Many scientists tried to replicate the experiment with the few details available. Hopes faded due to the large number of negative replications, the withdrawal of many reported positive replications, the discovery of flaws and sources of experimental error in the original experiment, and finally the discovery that Fleischmann and Pons had not actually detected nuclear reaction byproducts.
It used to be that irreproducible research was fodder for satire. These days it's a multimillion-dollar industry with a profound influence over Western politics.
I think there's reason to believe the planet has been warming for the last 11,000 years or so, though now we're in a decades-long pause. Warming is what happens during what paleoclimatologists call an "interglacial" -- until said interglacial ends. Which is also something that happens.
I'm not buying that humanity is even a significant contributor to any current warming, let alone the chief contributor. That claim comes from people who were claiming to have won that argument (and accusing skeptics of being bought off by the fossil-fuel industry) before it even started -- in my opinion, clear evidence of bad faith.
Lawyers shouldn't science, and scientists shouldn't politic.
© Friday, May 11, 2018 Kevin McGehee
I've consistently argued in favor of free will, as opposed to determinism or predestination, and thanks to this post by Ed Driscoll at Instapundit, I have occasion for another argument. Driscoll quotes:
Instead of acknowledging that identity politics is not a mere synonym for justice — and it certainly isn’t, given that identity politics insists that people be identified by their racial, ethnic, or sexual group rather than as free-thinking individuals...
That's where denying free will inevitably leads: to the complete lack of human agency. The past is not merely prologue, it is the whole show; you and I are the product of our genes and we cannot break any cycle into which we were born -- and even if we do, we didn't really, because we only did it to try to fool other people.
The more that the self-proclaimed moral elite disavow religion, the more they preach fire and brimstone on those of us who don't share their certainty on political issues.
The exercise of free will may be why Adam and Eve were exiled from the Garden, but it's the denial of free will that's turning the Earth to desolation.
© Thursday, May 10, 2018 Kevin McGehee
You may recall this from two months ago:
A friend and fellow blogger has offered a small but generous encouragement to find a way to open comments here.
Well, it's occurred to me that the WordPress site which formerly hosted my archives, is still there, hosting my contact form. Maybe -- on particular occasions when feedback seems warranted -- I could use it to host comments?
So here's what I'm going to try: in the copyright line below, after my name, is a link to a post at the WordPress site. There won't be any content there, just a comment form. To post a comment, or to read what, if any, have been posted, just click.
I may end up only using this at the end of each month to solicit comments about that month's posts; it's certain I won't do it on every post. A lot depends on how much extra work it makes for me. And you know as well as I do, that's what really matters around here.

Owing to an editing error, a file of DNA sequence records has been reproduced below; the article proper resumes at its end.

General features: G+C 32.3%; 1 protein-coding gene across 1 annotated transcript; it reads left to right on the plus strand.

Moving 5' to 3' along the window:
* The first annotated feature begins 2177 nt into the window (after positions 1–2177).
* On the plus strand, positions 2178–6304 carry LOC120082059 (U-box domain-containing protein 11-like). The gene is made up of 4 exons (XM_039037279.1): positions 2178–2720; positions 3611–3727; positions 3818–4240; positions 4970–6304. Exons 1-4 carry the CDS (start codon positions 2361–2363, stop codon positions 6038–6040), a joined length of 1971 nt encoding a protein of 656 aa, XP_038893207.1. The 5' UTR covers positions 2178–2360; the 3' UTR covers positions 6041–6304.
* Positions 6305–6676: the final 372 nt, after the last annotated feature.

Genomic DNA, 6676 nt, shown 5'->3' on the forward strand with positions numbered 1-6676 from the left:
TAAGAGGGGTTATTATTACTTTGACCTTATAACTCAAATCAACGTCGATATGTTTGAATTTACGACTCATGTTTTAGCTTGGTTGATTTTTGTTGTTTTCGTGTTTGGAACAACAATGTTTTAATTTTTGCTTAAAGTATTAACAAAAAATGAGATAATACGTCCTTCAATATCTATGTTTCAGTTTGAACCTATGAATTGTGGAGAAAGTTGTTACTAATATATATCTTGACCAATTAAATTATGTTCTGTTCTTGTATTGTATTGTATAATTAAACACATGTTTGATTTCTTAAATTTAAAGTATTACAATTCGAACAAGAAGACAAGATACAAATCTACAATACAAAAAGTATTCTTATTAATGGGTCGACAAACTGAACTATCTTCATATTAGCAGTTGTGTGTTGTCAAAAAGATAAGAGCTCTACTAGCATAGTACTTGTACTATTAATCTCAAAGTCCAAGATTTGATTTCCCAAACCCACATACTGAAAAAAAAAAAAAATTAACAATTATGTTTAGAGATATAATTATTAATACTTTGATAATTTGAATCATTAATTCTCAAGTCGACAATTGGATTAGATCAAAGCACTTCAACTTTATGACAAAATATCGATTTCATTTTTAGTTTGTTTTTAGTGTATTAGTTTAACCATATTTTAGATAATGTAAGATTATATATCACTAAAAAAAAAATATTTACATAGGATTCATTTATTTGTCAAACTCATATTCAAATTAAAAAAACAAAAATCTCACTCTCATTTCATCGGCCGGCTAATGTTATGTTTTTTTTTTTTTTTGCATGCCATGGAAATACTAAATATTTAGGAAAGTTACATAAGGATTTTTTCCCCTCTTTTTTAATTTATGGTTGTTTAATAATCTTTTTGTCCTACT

But for now, I'm going to say something that will shock and amaze you: OPEN THREAD!
Update, Saturday: I didn't plan on appending a comment link to every post since this one, it just worked out that way. It has given me a chance to try out some different workflows, but none I've tried so far are really satisfactory. Meanwhile, I'll try to do more pointless pap for a while, lest anyone think this site is trying to be intellectually challenging...
Update, May 22: The comment period having expired on those posts on which I had open comments, with no comment traffic on any but this one, I'm declaring the experiment ended. I may still go ahead and open comments on an end-of-month post as mentioned above, but if nothing comes of it, well...
© Wednesday, May 9, 2018 Kevin McGehee : 4 Comments
The first time Mrs. McG and I visited Riverton, Wyoming, she observed to me that the way people talk there reminded her of how my late mother -- born and raised in western Montana -- spoke.
Mom's accent wasn't "cowboy" like you hear when watching rodeo on TV. In fact, I think she had less of a drawl than I, who grew up in Sacramento, already had before Mrs. McG and I moved to Georgia (I blame it on growing up around descendants of California Okies, but who knows?).
Anyway, rummaging randomly on the internet, I happened on this blog post about the 2017 movie Wind River, starring Jeremy Renner and Elizabeth Olsen. The author, who lives in Wyoming and is closely familiar with the Wind River Indian Reservation, compliments the movie on getting a great many details right when so many previous Wyoming-set movies get almost everything wrong. In particular, he approves the hero's accent:
Very unusually, the regional accent is correctly delivered, which it almost never is.
The main protagonist speaks with the correct Rocky Mountain region accent, the first time I've ever seen this portrayed in film. A subtle accent which is somewhat like the flat Midwestern accent, it is different and tends to have a muttering quality to it. For some really odd reason, most films set in modern Wyoming tend to use a weird exaggerated drawling accent that doesn't exist here at all, and which sound amazingly bizarre to our local ears. Speech as portrayed in accent form by something like The Laramie Project just don't occur here at all, but the speech delivered by Cory Lambert in the film is spot on.
I've previously noted that -- as I hear it -- the rodeo cowboy accent, spoken by those from places ranging from Washington state to Oklahoma, has hints of a Midwestern accent along with a bit of drawl, but admittedly the kids riding broncs and bulls these days, as well as the announcers describing the action, may be getting some Hollywood influence. I hope and pray it's only the accent.
Anyway, if you're curious about the authentic Rocky Mountain accent and haven't seen Wind River, rent it.
Update: The movie's streaming on Netflix, so I played back some of Renner's dialog for another listen, and what it reminded me of, more than anything, was Mal Reynolds on "Firefly." Now, Nathan Fillion grew up in Edmonton, Alberta, which isn't particularly close to the Rocky Mountains. Renner, on the other hand, is from Modesto, California, about an hour, hour-and-a-half's drive from where I grew up, and thus even further from the Rockies.
© Monday, May 7, 2018 Kevin McGehee